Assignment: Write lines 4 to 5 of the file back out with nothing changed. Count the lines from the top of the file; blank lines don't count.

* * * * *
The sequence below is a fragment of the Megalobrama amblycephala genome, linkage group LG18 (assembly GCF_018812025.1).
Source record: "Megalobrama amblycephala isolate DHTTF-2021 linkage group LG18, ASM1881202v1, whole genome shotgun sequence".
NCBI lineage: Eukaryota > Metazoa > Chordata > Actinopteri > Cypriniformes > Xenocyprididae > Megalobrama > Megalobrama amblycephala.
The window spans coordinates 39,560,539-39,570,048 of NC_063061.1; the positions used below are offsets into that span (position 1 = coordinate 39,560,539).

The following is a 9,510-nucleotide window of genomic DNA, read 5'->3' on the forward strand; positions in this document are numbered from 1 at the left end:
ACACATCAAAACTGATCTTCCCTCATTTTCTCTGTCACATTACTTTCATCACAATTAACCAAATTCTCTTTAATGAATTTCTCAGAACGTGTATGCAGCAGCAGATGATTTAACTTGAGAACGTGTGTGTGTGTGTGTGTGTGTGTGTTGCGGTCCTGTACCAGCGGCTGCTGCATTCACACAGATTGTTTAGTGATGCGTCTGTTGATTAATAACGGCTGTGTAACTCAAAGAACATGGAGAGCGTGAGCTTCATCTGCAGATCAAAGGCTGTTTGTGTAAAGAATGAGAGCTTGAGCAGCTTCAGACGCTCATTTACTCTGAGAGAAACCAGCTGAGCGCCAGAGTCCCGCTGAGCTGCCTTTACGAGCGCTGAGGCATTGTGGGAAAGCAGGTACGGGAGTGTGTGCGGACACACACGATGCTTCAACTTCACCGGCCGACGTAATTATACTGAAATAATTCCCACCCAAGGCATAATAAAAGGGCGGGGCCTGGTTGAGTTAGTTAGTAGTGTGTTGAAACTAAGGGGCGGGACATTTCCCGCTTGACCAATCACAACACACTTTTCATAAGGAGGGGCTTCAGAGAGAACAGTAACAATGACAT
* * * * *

The window spans coordinates 39,560,539-39,570,048 of NC_063061.1; the positions used below are offsets into that span (position 1 = coordinate 39,560,539).

The following is a 9,510-nucleotide window of genomic DNA, read 5'->3' on the forward strand; positions in this document are numbered from 1 at the left end: